Pennine Announces Increased Investment In Re-manufactured VTL’s

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To find competitive CNC vertical borer solutions for the demands of the aerospace and turbine industry, Pennine has expanded its VTL Re-Engineering programme.

To find competitive CNC vertical borer solutions for the demands of the aerospace and turbine industry, Pennine has expanded its VTL Re-Engineering programme with the addition of 7 off VTL carcasses for its 2006 programme.

The 7 machines are, 3 off Morando VLN-12, 2 off Schiess DE14 and 2 off Schiess DE18.

The Morando type VLN-12 machines are elevating rail, ram machines with 1200 tables (1600 swing) and 12 station Toolchangers.

Schiess DE 14 machines are elevating rail turret machines with 1250 tables (swing 1400). The Schiess DE18 are elevating rail turret machines with 1600 tables (swing 1800). All being supplied with new CNC controls & drive systems (Fanuc) although a particular customer requirement maybe possible.

The re-manufactured stock build programme takes sound machine carcasses, which are subsequently rebuilt, re-engineered & retrofit with the latest CNC technology.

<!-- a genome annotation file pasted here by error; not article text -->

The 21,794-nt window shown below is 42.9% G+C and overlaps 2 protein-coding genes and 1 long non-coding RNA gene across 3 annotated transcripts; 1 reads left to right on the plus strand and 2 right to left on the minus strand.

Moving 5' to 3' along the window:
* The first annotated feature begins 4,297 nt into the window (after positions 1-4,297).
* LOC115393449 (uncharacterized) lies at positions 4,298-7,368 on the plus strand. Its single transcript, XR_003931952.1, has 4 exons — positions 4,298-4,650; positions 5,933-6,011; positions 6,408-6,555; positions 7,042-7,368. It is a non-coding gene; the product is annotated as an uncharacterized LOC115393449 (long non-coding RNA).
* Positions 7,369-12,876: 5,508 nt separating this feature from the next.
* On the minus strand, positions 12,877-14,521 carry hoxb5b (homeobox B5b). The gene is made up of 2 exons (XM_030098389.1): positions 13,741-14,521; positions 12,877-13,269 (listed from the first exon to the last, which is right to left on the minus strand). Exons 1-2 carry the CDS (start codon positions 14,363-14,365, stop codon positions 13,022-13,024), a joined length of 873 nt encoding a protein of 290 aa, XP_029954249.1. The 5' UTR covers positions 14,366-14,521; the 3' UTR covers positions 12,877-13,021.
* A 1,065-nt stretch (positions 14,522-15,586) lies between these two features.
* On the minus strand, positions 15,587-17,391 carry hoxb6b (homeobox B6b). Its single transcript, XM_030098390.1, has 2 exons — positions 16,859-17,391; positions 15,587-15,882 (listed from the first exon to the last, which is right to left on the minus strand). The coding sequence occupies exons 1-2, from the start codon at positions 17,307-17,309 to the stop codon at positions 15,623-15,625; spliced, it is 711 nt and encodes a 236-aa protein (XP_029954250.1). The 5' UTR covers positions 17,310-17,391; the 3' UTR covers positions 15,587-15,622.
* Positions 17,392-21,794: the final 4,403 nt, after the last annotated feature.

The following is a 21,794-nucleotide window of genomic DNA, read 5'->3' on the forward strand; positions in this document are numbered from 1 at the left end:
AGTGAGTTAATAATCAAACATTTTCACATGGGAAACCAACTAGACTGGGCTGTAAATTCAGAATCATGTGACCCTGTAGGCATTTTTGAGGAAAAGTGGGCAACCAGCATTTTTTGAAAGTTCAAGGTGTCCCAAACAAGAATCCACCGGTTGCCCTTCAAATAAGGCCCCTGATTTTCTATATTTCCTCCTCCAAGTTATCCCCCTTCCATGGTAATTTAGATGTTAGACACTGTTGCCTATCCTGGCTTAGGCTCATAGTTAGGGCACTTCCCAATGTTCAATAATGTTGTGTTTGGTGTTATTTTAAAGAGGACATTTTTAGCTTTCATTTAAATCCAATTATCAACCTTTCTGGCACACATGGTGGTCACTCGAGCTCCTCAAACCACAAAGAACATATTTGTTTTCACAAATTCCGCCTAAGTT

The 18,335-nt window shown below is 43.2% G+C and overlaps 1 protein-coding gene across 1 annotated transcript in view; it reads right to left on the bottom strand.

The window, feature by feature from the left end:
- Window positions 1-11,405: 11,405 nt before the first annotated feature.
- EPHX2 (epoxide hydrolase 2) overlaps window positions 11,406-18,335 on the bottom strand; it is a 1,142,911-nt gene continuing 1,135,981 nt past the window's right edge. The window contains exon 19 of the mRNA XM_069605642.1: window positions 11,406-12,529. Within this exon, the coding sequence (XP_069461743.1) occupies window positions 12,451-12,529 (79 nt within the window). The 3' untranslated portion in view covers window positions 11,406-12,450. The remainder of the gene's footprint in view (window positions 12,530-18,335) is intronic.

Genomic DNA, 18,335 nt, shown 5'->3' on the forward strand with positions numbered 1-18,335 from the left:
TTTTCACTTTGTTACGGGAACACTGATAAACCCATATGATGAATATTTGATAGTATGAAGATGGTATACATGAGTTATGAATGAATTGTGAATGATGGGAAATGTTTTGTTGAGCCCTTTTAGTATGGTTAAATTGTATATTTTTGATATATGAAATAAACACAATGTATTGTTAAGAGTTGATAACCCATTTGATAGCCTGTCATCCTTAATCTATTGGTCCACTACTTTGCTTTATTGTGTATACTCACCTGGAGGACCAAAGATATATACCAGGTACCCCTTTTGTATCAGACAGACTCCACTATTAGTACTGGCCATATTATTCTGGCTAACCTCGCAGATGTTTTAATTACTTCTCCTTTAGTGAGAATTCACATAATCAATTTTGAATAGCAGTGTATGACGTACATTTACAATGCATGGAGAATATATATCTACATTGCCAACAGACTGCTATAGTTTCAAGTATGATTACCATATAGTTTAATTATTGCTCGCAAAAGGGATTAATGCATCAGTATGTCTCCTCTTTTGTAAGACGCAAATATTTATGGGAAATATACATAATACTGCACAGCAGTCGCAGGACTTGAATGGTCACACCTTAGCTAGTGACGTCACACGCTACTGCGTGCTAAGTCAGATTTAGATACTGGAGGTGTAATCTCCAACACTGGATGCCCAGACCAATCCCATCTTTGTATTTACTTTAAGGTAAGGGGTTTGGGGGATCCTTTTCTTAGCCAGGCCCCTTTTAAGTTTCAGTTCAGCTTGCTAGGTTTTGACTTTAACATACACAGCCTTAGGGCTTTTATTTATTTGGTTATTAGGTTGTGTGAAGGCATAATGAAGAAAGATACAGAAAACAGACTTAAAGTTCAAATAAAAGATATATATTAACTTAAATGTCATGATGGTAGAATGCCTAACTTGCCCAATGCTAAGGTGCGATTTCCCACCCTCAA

Result large capacity, sturdy accurate machines at a reduced cost (compared with new) having as new accuracy and performance. These machines are then sold with full warranty

John Ginley Pennine’s MD explains, ‘Typical parts which are produced on these VTL’s are large rings with complex profiles to tight tolerances from exotic materials, such as titanium and nimonic alloys. A significant priority is placed on accuracy, machine rigidity and high torque & power at relatively low cutting feeds & speeds. Re-manufacturing & Re-engineering a sturdy carcass machine, such as the Schiess & Morando variants, provides an excellent base to achieve these priorities.

A re-manufacturing and re-engineering programme starts with a complete assessment of the machine condition, followed by dismantling of the machine for examination, logging and a quality audit of all the major sub assemblies. At this stage, depending on the examination results, a decision is taken on which aspects of the machine will be retained and which will be re-engineered.

Typical areas that maybe re-engineered are: